(WASHINGTON) — Several thousand homeowners who got federal help to avoid defaulting on their mortgages were tax deadbeats who owed the government more than $77 million in back taxes, a new report has determined.
Despite owing the feds taxes, it was still legal for many of those to get help from the Federal Housing Administration. Others, however, were ineligible depending on the program for which they applied, but got the federal cash anyway.
The report by the Government Accountability Office released this week looked at two programs in the FHA during 2009 that were part of the government’s Recovery and Reinvestment Act efforts to ease the mortgage crisis for many homeowners.
“In 2009, FHA insured over $1.44 billion in mortgages for 6,327 borrowers who at the same time had delinquent tax debt and benefited from the Recovery Act,” the report stated. “According to IRS records, these borrowers had an estimated $77.6 million in unpaid federal taxes as of June 30, 2010.”
The audit looked at the FHA’s mortgage insurance program and its First Time Home Buyers Credits. Tax debtors were allowed to receive benefits from the FTHBC program, but are ineligible for the mortgage insurance program.
About half of the 6,327 had received help from the mortgage insurance program, the audit said.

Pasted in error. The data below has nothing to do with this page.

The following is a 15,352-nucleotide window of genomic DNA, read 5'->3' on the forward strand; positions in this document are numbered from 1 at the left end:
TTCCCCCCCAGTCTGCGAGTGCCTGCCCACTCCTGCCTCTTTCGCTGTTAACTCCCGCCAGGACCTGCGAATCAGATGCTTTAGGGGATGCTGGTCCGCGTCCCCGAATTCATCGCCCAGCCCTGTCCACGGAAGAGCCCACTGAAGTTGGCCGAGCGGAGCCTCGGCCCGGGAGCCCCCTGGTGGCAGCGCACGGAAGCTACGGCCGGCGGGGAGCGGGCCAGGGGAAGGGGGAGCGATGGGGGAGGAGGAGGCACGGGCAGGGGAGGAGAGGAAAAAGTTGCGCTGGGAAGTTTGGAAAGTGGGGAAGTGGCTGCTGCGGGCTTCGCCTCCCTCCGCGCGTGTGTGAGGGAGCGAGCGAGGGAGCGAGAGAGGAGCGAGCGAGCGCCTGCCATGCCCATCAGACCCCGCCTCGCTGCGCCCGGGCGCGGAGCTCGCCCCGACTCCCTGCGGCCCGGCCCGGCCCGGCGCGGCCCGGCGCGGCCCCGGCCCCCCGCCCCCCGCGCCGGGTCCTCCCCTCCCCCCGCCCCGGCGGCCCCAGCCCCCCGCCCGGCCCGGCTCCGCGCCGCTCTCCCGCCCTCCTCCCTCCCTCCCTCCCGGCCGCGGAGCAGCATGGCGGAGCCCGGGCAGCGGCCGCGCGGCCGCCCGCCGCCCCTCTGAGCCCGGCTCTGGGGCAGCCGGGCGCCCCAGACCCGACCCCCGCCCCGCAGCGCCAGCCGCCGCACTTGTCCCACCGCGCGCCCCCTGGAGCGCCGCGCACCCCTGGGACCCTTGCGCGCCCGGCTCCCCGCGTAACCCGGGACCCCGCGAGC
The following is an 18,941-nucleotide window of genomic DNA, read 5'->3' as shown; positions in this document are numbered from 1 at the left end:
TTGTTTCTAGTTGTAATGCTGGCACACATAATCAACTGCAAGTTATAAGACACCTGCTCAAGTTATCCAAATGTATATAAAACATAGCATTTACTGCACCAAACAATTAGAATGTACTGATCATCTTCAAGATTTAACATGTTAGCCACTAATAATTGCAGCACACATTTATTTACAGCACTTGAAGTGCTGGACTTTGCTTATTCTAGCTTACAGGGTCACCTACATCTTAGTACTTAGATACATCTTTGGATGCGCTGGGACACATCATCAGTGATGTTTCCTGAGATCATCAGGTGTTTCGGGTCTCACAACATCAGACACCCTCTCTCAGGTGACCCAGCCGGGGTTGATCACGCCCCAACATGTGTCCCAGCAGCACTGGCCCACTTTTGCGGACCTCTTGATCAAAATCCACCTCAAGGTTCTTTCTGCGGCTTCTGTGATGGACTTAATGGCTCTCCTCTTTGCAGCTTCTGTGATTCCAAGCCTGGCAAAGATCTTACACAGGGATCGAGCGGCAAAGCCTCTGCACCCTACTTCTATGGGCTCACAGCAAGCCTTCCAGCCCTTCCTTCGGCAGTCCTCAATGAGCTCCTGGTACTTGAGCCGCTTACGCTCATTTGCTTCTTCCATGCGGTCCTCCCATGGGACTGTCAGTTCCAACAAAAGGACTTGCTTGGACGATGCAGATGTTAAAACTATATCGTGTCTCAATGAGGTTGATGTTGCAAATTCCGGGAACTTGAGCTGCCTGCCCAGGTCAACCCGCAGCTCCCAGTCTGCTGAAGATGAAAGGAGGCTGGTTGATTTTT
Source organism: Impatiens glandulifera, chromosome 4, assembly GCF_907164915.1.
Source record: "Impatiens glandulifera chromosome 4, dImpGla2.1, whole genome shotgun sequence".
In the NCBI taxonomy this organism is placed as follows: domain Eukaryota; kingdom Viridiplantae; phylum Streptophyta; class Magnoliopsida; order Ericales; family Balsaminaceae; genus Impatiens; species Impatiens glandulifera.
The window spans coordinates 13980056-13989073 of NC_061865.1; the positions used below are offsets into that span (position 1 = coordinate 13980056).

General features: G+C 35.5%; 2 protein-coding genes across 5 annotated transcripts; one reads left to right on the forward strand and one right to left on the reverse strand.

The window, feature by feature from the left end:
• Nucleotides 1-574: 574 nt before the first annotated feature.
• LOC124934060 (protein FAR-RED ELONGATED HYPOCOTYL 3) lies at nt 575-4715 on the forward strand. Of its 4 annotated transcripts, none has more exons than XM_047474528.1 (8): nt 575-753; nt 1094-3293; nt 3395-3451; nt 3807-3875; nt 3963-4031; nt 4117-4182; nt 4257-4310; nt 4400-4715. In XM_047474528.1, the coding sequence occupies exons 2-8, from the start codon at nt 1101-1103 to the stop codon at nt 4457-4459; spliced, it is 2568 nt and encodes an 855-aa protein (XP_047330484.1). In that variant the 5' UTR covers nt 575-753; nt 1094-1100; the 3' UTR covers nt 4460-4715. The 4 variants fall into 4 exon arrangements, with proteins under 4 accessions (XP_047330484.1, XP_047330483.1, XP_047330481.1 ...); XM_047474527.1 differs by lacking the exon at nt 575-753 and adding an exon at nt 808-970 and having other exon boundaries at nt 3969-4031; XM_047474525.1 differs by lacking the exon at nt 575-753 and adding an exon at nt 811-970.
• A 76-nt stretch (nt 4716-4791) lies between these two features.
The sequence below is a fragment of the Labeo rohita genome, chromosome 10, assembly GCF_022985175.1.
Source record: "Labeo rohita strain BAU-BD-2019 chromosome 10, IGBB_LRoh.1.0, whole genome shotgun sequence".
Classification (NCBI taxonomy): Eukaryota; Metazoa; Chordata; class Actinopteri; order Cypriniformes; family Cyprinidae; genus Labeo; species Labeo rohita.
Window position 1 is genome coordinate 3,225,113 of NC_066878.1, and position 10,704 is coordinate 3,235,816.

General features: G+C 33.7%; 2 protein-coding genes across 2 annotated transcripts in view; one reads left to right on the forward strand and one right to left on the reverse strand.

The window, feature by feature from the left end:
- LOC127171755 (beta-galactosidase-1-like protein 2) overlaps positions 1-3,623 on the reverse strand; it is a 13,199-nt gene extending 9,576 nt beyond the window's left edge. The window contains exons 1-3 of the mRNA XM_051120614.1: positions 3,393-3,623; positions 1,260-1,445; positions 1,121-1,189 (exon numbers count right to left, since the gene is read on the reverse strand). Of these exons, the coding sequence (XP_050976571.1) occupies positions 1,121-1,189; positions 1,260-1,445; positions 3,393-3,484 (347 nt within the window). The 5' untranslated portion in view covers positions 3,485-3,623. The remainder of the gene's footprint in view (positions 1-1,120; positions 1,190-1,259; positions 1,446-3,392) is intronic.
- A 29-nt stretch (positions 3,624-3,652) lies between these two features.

Nevertheless, the GAO found that it could not determine “the proportion of borrowers who were ineligible” because of difficulty tracking each applicant, so they sampled eight borrowers.
“We found that five of our eight selected borrowers were not in valid repayment agreements at the time they obtained FHA mortgage insurance,” it concluded.
The GAO warned that records show that tax deadbeats were as much as three times more likely also to default on their loans, “which potentially represents an increased risk to FHA.”
The report is the most recent to detail problems with tax delinquents slipping through the review process to gain access to the FHA’s mortgage insurance program.
Copyright 2012 ABC News Radio
Sam Turner, Deseret News
Cristina Alesci Seth Fiegerman and Charles Riley, CNN
Tara Bench, KSL.com
Ahiza Garcia, CNN